Bagging

The above pipeline is applied on a number of random subsets of subjects, and predictions are averaged across bagged models. Each bagged model is built on an unique set of features (high diversity of features between subsets of subjects is achieved mostly due to the Electrode Selection step in feature extraction) and thus represents a different point of view of the training data. Ensembling bagged models improves generalization and effectively counters overfitting.

Final submission was an average of predictions of 500 bagged models, each trained on 9 subjects (out of 16, just one more subject above 50%). In 4-fold CV 150 bagged models were used.

Cross-validation

The validation approach was a 4-fold CV with data randomly split into folds subject-wise. The splitting was repeated several times (10 in most cases) and obtained AUCs averaged. The method proved to produce a reliable measure of performance.

Results

AUC

Submission Public LB Private LB Fold-wise CV (std) Subject-wise CV (std)
No Leak (online compatible) 0.85083 0.84585 0.7294 (0.037) 0.7696 (0.004)
Leak 0.85145 0.87224 0.8008 (0.039) 0.7801 (0.004)

CV results are given for 150 models, using the CV procedure described above. Fold-CV refers to the average AUC evaluated on all the predictions of the tests subjects. Subject-wise CV refers to the average AUC evaluated for each subject independently. Subject-wise CV represents performance of the model in a real case scenario, i.e. the performance a single user could expect in a online experiment.

Results across Public and Private LB are quite stable and exhibit very good performance of both models.

In cross validation, the introduction of the leak has a little effect (0.01 AUC) on subject specific performance, but has a tremendous effect on Fold CV. Shifting the predictions according to the leak effectively improves the Fold AUC.

Interestingly, this effect is not as strong for LB results. Indeed, the no-leak model is able to correctly catch the class balance of each subject and bias the prediction accordingly. This effect was not observed in CV results due to a smaller test set size.

Effect of the number of electrodes

A very important parameter was the number of electrodes in the electrode selection step ('nelec') of feature extraction. Riemannian geometry works best with a moderately low number of electrodes. The number of features in the tangent space is N(N+1)/2 with N the number of channels. A too high number of electrodes can lead to overfitting and estimation issues, while a too small number of channels leads to a loss of information.

Varying the number of electrodes gives the following results (for the no-leak model) :

elec numbers

The electrode selection already achieves very high performance for a number of electrodes as low as 15. Interestingly, using all electrodes gives the best AUC for private LB, but an optimal choice of number of electrodes may be different when using more bagged models.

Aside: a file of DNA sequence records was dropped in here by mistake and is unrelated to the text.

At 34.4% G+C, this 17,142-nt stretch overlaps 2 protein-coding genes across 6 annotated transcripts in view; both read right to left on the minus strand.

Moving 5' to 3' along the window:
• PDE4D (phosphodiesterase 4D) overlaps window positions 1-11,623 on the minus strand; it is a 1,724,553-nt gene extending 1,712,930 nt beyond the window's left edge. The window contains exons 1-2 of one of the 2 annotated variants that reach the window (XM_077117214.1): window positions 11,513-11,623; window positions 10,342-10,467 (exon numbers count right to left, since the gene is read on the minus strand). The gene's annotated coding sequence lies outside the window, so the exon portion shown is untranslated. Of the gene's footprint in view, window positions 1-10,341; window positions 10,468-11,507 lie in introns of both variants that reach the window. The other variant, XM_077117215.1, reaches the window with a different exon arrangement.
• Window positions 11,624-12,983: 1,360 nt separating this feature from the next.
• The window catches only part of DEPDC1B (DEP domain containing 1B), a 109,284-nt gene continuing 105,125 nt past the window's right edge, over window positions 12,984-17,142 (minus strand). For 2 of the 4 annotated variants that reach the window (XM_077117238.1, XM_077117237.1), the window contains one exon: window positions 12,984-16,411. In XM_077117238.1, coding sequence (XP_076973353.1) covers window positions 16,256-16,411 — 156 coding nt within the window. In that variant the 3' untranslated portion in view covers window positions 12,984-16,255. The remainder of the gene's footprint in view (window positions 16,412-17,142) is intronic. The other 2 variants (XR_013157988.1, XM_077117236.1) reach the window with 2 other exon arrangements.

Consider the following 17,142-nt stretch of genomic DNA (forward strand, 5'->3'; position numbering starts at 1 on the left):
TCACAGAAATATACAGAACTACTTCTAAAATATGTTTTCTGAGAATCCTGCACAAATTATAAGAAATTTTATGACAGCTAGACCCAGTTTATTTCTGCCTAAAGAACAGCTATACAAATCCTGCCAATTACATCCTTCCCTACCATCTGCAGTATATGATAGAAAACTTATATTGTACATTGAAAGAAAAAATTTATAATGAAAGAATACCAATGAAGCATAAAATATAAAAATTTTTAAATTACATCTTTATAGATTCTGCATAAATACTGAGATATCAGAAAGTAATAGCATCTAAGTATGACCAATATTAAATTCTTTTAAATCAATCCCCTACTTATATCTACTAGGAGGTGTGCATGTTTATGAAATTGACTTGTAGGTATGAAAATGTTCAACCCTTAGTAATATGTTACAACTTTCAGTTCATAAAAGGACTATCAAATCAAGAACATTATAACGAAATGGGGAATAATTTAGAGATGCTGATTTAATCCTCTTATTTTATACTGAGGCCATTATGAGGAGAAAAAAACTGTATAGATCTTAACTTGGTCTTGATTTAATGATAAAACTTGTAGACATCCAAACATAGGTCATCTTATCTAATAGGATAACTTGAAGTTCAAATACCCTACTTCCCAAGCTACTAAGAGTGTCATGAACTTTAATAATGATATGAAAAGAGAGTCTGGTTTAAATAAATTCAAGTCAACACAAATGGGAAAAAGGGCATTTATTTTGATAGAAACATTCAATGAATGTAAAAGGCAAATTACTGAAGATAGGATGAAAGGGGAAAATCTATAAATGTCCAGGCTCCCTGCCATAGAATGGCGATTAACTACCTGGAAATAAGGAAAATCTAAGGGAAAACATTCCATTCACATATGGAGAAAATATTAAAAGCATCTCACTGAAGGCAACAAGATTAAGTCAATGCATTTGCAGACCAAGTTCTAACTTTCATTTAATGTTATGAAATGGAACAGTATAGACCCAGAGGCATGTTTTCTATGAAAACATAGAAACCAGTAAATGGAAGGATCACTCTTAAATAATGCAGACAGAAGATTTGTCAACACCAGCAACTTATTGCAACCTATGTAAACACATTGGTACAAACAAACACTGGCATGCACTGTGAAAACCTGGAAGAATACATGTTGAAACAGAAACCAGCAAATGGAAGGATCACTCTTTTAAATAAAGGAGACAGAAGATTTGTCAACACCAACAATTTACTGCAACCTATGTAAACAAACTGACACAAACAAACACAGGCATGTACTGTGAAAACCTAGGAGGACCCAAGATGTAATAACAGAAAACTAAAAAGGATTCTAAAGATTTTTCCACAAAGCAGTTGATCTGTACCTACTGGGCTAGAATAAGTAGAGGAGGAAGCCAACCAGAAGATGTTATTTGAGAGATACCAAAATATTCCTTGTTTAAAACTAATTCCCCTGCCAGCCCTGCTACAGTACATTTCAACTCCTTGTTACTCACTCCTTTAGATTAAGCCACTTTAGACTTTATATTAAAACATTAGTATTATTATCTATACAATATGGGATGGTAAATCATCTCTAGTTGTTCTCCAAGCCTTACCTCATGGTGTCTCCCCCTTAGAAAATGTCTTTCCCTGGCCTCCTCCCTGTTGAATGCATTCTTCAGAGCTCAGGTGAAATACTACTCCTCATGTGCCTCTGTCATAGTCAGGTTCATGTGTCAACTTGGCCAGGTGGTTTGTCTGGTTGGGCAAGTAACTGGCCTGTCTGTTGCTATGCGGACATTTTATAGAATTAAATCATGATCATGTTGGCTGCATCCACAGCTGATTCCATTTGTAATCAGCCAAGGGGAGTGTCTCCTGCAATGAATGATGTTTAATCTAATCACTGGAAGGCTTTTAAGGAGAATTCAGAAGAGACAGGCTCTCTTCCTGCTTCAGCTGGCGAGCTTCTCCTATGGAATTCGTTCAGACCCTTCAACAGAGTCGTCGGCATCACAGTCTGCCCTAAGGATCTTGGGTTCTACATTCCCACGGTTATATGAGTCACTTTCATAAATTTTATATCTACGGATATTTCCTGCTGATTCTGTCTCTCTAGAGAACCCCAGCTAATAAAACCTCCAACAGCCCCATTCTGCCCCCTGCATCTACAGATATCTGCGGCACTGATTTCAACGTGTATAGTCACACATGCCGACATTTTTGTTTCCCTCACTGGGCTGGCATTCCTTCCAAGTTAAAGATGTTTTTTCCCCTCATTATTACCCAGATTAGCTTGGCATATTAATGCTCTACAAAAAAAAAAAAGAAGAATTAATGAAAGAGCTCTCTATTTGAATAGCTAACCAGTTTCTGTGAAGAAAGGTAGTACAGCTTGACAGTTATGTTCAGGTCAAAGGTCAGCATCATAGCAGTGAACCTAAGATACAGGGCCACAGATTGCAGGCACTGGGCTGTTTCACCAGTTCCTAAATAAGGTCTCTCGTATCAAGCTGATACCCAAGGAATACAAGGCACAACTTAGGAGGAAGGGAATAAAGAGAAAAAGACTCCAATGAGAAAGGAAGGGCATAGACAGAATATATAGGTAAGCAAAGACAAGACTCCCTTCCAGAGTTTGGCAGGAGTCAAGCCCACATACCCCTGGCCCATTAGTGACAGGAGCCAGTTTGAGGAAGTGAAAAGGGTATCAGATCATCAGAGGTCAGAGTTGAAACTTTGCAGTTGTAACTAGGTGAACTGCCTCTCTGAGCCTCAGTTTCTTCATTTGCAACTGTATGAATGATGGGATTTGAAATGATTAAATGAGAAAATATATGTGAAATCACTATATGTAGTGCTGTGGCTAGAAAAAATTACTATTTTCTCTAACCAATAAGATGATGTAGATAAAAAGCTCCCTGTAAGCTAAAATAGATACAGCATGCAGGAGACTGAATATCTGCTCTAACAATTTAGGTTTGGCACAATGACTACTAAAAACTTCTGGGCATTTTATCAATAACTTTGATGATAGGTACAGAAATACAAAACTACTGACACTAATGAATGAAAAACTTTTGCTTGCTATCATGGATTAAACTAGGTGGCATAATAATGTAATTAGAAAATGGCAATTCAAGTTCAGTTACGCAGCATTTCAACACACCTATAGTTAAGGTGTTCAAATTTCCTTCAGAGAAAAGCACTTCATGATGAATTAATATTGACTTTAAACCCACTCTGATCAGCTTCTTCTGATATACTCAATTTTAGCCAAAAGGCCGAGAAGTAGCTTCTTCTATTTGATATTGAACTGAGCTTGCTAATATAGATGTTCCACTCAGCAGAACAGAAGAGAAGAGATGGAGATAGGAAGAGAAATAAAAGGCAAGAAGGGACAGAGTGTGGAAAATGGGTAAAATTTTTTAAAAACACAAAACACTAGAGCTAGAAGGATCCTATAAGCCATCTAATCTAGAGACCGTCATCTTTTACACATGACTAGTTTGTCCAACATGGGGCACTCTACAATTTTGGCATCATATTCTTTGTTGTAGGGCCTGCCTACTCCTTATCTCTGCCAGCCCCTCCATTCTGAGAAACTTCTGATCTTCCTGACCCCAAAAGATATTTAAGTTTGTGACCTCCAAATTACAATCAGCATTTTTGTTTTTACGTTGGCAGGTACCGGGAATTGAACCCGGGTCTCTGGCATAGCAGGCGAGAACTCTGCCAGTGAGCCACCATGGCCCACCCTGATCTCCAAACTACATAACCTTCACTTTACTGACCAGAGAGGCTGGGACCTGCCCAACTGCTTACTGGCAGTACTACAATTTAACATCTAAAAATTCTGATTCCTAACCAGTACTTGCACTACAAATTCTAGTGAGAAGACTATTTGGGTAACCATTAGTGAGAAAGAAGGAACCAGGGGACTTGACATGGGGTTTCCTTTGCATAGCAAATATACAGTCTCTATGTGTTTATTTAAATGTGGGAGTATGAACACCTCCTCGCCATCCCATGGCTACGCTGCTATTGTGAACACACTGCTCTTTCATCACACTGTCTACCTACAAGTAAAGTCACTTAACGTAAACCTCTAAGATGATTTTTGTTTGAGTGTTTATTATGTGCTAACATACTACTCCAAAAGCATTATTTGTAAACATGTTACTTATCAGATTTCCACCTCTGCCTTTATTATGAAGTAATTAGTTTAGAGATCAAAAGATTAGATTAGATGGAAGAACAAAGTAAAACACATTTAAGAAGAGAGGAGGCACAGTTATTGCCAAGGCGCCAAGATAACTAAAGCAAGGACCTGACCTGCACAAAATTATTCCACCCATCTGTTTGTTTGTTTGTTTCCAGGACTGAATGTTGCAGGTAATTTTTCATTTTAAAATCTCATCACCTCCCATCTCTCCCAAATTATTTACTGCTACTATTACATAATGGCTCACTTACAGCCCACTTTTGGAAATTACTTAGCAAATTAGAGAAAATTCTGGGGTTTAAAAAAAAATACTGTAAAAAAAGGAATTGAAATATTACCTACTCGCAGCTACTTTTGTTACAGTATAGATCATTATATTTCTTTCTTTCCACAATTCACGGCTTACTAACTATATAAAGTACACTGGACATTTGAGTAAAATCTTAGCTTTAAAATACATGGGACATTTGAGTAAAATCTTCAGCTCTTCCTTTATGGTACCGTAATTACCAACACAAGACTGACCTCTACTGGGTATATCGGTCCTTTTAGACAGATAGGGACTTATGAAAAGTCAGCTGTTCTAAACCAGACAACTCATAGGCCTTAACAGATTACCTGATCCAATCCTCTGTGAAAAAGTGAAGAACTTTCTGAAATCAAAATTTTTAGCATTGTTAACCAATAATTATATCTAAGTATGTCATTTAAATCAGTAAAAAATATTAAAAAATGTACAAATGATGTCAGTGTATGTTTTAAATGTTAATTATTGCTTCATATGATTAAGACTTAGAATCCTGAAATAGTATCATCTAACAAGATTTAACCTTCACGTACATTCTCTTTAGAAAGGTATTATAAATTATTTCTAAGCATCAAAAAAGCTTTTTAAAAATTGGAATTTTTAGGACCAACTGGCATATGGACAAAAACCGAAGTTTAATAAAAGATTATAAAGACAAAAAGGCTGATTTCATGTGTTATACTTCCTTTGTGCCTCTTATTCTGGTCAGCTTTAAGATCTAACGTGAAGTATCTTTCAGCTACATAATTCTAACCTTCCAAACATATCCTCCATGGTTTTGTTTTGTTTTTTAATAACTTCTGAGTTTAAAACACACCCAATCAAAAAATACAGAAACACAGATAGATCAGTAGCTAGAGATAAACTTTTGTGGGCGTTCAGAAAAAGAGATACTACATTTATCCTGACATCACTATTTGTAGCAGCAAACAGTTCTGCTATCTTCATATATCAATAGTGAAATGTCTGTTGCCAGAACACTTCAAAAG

The introduction of bagged model stabilizes results by making the prediction less sensitive to the electrode subset. This effect is bigger when the number of electrodes in the subset decreases.

The final no-leak model was set to 35 electrodes, and only 23 for the leak model. These values were chosen according mainly to CV results, but also partially to public LB scores.

Effect of the number of bagged models

For the final submission we used 500 bagged models, each composed of 9 randomly selected subjects. The number of models for the final submissions was chosen based on the fact that adding more models could improve generalization (up to some 'plateau' point, which was unknown at the time), but too many models could not hurt the performance. It was the safest choice while keeping the processing time reasonable.

Post-competition tests indicated that as few as 10 models were already enough to provide good performance in private LB (tests made with the no-leak model):

bag numbers

Discussion

The proposed method shows very good performance. For the specific combination of subjects in the private LB, electrode selection and ensembling did not improve significantly results. However, they did help to prevent overfitting and increase significantly performances in cross-validation.

The introduction of Meta features improve the results by 0.015 AUC on private LB. While some of them seem odd, they are acting as a support for the classifier to take into account the possible shift in error prediction due to mental fatigue of the subject and other source of variability that occurs in long EEG sessions.

For this challenge, the evaluation criterion was the AUC calculated from the predictions of all the subjects put together. However, the fact that the subjects have different classes balances allow to optimize the score without making any prediction. As a matter of fact, submitting the estimation of class balance of each subject (thanks to the leak) results in a Private LB score of 0.746, enough to be ranked in the top10.

References

[1] Rivet, B.; Souloumiac, A.; Attina, V.; Gibert, G., "xDAWN Algorithm to Enhance Evoked Potentials: Application to Brain–Computer Interface," IEEE Transactions on Biomedical Engineering, vol.56, no.8, pp.2035,2043, Aug. 2009